"As many of you know, I posted, text messaged, emailed, and shared Remi’s story everywhere I could to alert others to what had happened to Remi. We didn't know the whole truth until much later when the police became involved. It was plain as day that the story that was being told by Steffen Baldwin did not add up. But, Steffen's network continued to grow and they all chose to ignore Remi’s story and not even attempt to ask questions about what really happened. Some of the bigger names that were aware of Remi and still continued to partner and do business: Best Friends Animal Sanctuary in Utah, Rebecca Corry from Stand up for Pits foundation, Austin Pets Alive, Summer Parker, Saskia Boisot, Bark Box, Huffington Post, Pima Animal Control ... Also, I know that people reached out to Gordon Shell as well (his "brother from another mother" as he would say). All these people who claim they fight for animals and are rescuers or stand behind rescue as a company. Not ONE of them cut ties with Steffen after they knew about Remi and some even sent him 'dangerous' or biting dogs to 'rehabilitate.' So, what does that tell you about them?" - Litsa Kargakos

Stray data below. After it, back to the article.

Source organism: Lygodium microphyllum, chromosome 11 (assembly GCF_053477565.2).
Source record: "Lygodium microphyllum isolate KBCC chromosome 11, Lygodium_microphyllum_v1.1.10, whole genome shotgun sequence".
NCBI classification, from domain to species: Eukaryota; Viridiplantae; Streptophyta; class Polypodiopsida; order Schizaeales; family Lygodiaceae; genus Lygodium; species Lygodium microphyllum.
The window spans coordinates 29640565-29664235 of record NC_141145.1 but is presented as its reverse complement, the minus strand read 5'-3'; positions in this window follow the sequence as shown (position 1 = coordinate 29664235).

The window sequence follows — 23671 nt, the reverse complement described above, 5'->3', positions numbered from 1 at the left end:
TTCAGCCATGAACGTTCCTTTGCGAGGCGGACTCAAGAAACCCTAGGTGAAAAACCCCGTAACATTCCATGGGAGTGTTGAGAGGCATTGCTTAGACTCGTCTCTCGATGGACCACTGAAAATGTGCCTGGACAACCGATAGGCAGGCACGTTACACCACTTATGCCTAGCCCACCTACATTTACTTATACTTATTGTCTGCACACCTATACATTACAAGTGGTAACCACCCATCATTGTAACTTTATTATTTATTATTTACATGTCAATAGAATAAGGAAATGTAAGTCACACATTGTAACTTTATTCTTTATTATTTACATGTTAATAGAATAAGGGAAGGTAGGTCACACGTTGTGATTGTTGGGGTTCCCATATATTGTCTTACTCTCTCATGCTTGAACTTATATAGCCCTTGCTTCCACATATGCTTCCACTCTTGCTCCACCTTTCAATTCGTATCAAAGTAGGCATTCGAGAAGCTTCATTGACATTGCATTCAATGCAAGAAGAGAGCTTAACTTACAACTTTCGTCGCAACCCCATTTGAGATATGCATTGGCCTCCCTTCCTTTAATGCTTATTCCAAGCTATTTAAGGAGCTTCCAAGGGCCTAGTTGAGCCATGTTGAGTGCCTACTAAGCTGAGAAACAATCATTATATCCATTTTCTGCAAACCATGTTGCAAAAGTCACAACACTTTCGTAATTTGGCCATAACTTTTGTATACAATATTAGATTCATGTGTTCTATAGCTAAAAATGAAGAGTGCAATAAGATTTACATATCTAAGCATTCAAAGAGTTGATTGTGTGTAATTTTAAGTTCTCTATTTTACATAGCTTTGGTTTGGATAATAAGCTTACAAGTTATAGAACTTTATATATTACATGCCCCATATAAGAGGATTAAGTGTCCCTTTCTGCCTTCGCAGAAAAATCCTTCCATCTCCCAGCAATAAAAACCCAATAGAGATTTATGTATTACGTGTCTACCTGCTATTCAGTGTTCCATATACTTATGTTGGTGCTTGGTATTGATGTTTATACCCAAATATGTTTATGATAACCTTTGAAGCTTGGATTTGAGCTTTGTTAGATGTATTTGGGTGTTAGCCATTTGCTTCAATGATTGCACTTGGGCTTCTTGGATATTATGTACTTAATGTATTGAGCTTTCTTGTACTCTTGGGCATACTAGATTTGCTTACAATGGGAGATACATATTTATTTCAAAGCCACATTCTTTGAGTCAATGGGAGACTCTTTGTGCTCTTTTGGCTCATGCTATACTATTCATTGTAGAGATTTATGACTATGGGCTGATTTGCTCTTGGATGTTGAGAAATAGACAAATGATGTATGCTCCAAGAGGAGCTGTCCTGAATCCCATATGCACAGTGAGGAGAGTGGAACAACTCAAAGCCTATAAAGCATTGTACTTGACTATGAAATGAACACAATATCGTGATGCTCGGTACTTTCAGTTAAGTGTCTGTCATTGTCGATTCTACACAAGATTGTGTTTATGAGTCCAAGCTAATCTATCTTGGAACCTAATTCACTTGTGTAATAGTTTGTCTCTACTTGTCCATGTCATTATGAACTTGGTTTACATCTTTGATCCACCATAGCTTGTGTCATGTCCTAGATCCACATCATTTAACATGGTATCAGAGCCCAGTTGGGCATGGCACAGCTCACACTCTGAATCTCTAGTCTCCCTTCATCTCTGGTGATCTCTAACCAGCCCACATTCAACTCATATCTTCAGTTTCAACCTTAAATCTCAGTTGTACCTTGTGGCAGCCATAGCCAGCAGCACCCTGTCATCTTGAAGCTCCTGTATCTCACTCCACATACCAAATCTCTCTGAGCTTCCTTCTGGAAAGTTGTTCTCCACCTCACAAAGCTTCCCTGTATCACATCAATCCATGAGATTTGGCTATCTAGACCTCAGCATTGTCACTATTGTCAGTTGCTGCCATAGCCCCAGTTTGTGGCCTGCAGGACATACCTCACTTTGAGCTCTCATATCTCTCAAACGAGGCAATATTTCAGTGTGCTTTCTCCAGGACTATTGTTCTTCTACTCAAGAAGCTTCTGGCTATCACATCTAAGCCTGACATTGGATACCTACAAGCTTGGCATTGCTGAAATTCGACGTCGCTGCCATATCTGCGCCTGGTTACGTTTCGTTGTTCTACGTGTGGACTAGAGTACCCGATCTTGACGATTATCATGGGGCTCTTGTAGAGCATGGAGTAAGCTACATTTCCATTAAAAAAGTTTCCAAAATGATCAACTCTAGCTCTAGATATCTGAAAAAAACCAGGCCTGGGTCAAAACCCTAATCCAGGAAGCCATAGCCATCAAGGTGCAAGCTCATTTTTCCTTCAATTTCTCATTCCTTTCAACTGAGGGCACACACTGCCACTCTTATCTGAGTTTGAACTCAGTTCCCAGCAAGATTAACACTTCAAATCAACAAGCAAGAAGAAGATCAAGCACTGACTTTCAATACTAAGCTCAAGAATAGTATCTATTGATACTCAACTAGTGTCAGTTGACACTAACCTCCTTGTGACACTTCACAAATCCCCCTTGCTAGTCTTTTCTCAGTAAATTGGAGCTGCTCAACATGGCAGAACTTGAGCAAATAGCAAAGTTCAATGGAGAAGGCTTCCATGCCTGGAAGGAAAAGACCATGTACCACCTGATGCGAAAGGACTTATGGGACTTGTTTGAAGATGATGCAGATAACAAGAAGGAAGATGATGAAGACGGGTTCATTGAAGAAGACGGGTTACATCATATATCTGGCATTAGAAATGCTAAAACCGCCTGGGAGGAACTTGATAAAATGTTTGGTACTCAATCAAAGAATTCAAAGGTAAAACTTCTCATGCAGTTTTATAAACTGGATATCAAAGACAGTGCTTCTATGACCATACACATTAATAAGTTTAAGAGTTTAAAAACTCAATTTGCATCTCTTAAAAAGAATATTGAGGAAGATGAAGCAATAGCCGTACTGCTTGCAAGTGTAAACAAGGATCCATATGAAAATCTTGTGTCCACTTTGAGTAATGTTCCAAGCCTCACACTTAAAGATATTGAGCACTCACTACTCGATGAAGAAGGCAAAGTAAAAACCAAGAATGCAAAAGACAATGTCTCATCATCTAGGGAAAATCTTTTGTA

Kargakos' post tells us there will be more Baldwins in the future. The pit bull rescue and no-kill communities are riddled with false hope. There is a primary reason for this. These groups refuse to have honest conversations and policies about behavioral euthanasia. The branded tagline of Best Friends, "Save them all," is not realistic, nor is it possible. Furthermore, the role of the "magical pit bull rehabilitator" is unsustainable. It's just a matter of time before the jig is up.
Like many who have come before him -- Leah Purcell of Spindletop and Steve Markwell of Olympic Animal Sanctuary just to name two -- with or without the 42-count felony indictment, Baldwin was already headed down a path of doom: a "sanctuary operation" of "reactive" dogs with bite histories. Baldwin knew this too. While we cannot confirm the number of dogs at his California property at the time of his arrest, comments on social media estimated there were 40 to 50 dogs.